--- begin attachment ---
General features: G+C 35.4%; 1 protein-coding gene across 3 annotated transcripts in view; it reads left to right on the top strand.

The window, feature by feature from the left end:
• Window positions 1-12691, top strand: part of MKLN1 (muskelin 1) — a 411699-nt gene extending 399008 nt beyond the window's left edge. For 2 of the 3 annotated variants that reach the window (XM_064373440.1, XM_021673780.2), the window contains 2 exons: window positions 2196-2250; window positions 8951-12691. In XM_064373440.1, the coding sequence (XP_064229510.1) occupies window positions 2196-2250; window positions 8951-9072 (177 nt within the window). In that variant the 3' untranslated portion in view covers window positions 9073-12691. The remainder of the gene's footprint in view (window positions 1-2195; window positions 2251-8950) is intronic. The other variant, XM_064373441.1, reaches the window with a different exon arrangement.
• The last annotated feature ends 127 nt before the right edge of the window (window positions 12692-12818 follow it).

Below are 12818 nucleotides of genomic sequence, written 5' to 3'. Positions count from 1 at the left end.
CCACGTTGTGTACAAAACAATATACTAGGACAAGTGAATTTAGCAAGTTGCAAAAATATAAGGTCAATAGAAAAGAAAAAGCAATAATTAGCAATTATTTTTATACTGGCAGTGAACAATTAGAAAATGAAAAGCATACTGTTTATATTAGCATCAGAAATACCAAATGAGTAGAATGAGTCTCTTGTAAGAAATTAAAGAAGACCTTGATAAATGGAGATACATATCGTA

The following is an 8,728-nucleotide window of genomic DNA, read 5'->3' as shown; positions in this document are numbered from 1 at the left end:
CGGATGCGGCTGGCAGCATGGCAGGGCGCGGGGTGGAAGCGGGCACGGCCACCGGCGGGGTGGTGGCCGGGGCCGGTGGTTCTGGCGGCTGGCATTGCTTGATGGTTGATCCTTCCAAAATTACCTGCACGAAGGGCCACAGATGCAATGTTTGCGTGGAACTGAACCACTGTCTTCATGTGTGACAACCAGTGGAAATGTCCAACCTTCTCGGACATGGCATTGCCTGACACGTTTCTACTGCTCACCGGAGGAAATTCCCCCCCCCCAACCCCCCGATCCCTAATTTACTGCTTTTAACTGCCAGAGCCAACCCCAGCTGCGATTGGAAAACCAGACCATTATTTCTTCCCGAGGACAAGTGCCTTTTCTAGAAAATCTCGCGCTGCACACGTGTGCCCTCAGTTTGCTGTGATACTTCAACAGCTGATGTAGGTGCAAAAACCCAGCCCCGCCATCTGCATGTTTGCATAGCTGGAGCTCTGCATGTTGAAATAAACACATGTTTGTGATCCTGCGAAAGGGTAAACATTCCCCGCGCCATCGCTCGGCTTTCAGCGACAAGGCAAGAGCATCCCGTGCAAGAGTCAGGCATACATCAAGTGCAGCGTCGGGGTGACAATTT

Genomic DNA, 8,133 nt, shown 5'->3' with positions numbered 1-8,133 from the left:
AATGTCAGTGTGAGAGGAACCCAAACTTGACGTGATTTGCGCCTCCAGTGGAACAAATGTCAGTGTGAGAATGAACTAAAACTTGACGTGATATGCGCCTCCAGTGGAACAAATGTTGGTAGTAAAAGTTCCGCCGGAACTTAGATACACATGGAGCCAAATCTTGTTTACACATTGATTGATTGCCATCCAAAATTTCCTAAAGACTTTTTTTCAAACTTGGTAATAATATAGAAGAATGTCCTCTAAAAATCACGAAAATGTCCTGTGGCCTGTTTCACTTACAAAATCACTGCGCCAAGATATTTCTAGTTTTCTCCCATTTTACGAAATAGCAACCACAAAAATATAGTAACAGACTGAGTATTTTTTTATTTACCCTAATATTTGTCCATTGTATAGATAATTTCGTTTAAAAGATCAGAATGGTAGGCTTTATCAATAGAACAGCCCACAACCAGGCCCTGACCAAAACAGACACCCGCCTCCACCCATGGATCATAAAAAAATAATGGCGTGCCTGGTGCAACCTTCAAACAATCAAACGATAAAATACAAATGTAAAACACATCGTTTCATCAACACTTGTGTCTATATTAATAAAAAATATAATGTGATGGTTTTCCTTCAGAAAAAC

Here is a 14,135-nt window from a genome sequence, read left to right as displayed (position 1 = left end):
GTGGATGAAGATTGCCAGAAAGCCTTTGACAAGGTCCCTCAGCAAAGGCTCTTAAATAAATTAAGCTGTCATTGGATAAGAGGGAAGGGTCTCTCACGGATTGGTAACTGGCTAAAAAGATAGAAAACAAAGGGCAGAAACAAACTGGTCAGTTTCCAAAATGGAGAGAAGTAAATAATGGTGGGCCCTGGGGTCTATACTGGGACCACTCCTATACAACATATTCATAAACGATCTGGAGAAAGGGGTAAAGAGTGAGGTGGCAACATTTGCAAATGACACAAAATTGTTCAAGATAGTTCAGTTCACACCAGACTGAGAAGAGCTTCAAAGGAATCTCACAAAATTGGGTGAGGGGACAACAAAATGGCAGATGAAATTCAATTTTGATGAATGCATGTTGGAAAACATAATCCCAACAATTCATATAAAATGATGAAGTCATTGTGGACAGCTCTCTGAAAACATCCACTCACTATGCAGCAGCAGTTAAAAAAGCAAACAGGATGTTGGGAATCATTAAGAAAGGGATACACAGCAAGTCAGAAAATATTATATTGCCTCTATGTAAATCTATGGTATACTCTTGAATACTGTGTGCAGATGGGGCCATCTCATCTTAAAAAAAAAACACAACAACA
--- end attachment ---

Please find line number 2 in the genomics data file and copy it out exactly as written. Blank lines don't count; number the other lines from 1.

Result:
The window, feature by feature from the left end: